|This isn’t erotic, it’s absurd.
It’s 1892 Japan and American Kathlene Mallory is obsessed with becoming a geisha. Never mind that she knows nothing about these women – she sees the pretty kimonos, elaborate make-up and hair, and romanticizes the hell out of it. She has visions of being a beautiful geisha and falling in love.
But her idiot father, an American banker, has ticked off the wrong person and they are now on the run. It doesn’t take Daddy long to realize he could move a lot faster and wouldn’t be so easy to detect if he dumped his daughter. So he goes to a geisha house and guilts his mistress, who happens to be the Okasan (the head geisha), into protecting his daughter.
Over the course of the next three years Kathlene lives the life of a maiko (an apprentice) and whines a lot. Oh sure, being a geisha sure does sound romantic and she just knows she’ll fall in love – but dang they have so many old-fashioned traditions! Kathlene has obviously never heard the expression “be careful what you wish for, you just might get it.” Then Kathlene attracts the attentions of the powerful Baron Tonda, who not only wants to deflower her but also kill her (again, thank you Daddy). Enter handsome American Reed Cantrell who has come to Japan on a quest to rescue Kathlene. Will he be able to spirit her away in time?
Do we really care?
If the above plot description weren’t bad enough, this book was written about 20 years too late. The purple prose needs to be experienced in order to be believed. Savvy romance readers will be bombarded with gems like, “If you let him taste your golden peach it will forever be spoiled.” Not to mention euphemisms like “moon grotto,” and “flower heart.” Lest you think it’s only female anatomy that gets painted with the purple brush, when the manhood isn’t referred to as “honorable,” it’s either a “jade stalk” or a “mushroom,” and naturally there is “Buddha-seed” involved. However, my personal favorite happens to be when the villain reminisces, “he had deflowered many virgins, his hot warrior blood and taste of victory winning every battle when he drove his manhood into the core of a girl’s pink blossom.” Just makes you feel all warm and tingly doesn’t it?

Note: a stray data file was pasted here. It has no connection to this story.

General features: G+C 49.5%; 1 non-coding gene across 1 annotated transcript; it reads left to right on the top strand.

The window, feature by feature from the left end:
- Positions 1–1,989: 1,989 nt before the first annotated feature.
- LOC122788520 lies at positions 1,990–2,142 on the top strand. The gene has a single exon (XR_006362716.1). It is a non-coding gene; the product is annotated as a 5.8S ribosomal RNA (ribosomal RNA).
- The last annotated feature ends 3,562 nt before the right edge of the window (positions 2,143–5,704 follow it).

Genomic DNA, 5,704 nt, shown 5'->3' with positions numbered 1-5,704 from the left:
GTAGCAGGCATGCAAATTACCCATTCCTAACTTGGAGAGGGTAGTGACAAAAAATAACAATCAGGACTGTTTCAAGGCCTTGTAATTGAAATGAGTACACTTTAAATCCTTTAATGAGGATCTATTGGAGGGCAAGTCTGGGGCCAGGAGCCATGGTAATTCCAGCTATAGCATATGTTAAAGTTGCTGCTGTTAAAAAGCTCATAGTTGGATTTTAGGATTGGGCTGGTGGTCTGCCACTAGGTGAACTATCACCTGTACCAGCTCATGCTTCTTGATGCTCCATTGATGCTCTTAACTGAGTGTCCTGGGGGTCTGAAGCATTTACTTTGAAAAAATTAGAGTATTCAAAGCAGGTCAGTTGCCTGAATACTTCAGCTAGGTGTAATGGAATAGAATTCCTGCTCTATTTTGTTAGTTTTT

This isn’t erotica, it’s comedy.
Even if it is possible to overlook the completely absurd writing style, the heroine stands firmly in the way of any shred of enjoyment. When she’s not childish and pouting, she’s teasing and annoying. Every time she opened her mouth to speak I got visions of her stamping her foot and acting like a toddler whose favorite doll was snatched away. She’s like a 13-year-old girl who fantasizes about the poster of Justin Timberlake on the bedroom wall. She miraculously knows that Reed is “different from other men” and continually spins “falling in love” fantasies throughout the whole blessed book. And when the bubblehead has a chance to flee America with Reed she sticks around because she wants to become a geisha. Of course then the reader would be deprived of the laughable ending where Reed and Baron have a showdown that sort of reminded me of the old Speed Racer cartoon – complete with over the top dialogue. I kept waiting for Trixie to call the Mach 5.
Oh and did I mention that there’s a minor question left unresolved about Kathlene’s father? Like, is the man dead or alive? Minor detail that.
Seriously, I lost brain cells.
If Harlequin truly wants to break into the erotica market they need to stay away from “moon grottos,” petulant, whiny teenagers, laughable plots and give readers what makes the sub genre so much fun – frank writing, and intelligent, sexually confident heroines. Please, do yourself a huge favor – pick up any Emma Holly novel and stay far, far away from this one.